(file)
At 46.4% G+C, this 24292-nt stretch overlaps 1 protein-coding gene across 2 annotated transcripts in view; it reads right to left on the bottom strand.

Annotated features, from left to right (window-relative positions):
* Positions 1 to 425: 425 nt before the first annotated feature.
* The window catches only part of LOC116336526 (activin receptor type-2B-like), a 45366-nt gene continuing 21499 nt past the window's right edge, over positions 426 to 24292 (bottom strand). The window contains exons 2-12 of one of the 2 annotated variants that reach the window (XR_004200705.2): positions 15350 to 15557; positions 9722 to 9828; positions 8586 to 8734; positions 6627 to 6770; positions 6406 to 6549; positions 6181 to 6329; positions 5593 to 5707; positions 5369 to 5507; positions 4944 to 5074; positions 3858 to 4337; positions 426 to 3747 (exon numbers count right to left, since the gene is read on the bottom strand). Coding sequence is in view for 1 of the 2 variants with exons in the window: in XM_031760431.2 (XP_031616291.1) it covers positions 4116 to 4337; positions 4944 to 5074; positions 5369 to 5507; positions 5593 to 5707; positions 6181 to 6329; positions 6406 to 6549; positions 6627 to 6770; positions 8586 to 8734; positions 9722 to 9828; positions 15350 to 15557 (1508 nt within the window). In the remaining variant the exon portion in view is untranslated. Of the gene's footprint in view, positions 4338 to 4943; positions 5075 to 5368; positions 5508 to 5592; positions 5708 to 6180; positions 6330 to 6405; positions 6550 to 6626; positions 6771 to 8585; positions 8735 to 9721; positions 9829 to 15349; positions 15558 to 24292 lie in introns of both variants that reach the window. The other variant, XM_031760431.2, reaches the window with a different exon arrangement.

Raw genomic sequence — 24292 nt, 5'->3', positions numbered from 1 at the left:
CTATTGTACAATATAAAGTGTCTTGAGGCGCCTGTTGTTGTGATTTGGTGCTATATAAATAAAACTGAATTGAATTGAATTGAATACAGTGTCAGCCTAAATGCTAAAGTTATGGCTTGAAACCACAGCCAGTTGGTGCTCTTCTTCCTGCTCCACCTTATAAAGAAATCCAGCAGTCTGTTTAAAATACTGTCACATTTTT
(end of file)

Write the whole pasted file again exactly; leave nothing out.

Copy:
At 46.4% G+C, this 24292-nt stretch overlaps 1 protein-coding gene across 2 annotated transcripts in view; it reads right to left on the bottom strand.

Annotated features, from left to right (window-relative positions):
* Positions 1 to 425: 425 nt before the first annotated feature.
* The window catches only part of LOC116336526 (activin receptor type-2B-like), a 45366-nt gene continuing 21499 nt past the window's right edge, over positions 426 to 24292 (bottom strand). The window contains exons 2-12 of one of the 2 annotated variants that reach the window (XR_004200705.2): positions 15350 to 15557; positions 9722 to 9828; positions 8586 to 8734; positions 6627 to 6770; positions 6406 to 6549; positions 6181 to 6329; positions 5593 to 5707; positions 5369 to 5507; positions 4944 to 5074; positions 3858 to 4337; positions 426 to 3747 (exon numbers count right to left, since the gene is read on the bottom strand). Coding sequence is in view for 1 of the 2 variants with exons in the window: in XM_031760431.2 (XP_031616291.1) it covers positions 4116 to 4337; positions 4944 to 5074; positions 5369 to 5507; positions 5593 to 5707; positions 6181 to 6329; positions 6406 to 6549; positions 6627 to 6770; positions 8586 to 8734; positions 9722 to 9828; positions 15350 to 15557 (1508 nt within the window). In the remaining variant the exon portion in view is untranslated. Of the gene's footprint in view, positions 4338 to 4943; positions 5075 to 5368; positions 5508 to 5592; positions 5708 to 6180; positions 6330 to 6405; positions 6550 to 6626; positions 6771 to 8585; positions 8735 to 9721; positions 9829 to 15349; positions 15558 to 24292 lie in introns of both variants that reach the window. The other variant, XM_031760431.2, reaches the window with a different exon arrangement.

Raw genomic sequence — 24292 nt, 5'->3', positions numbered from 1 at the left:
CTATTGTACAATATAAAGTGTCTTGAGGCGCCTGTTGTTGTGATTTGGTGCTATATAAATAAAACTGAATTGAATTGAATTGAATACAGTGTCAGCCTAAATGCTAAAGTTATGGCTTGAAACCACAGCCAGTTGGTGCTCTTCTTCCTGCTCCACCTTATAAAGAAATCCAGCAGTCTGTTTAAAATACTGTCACATTTTT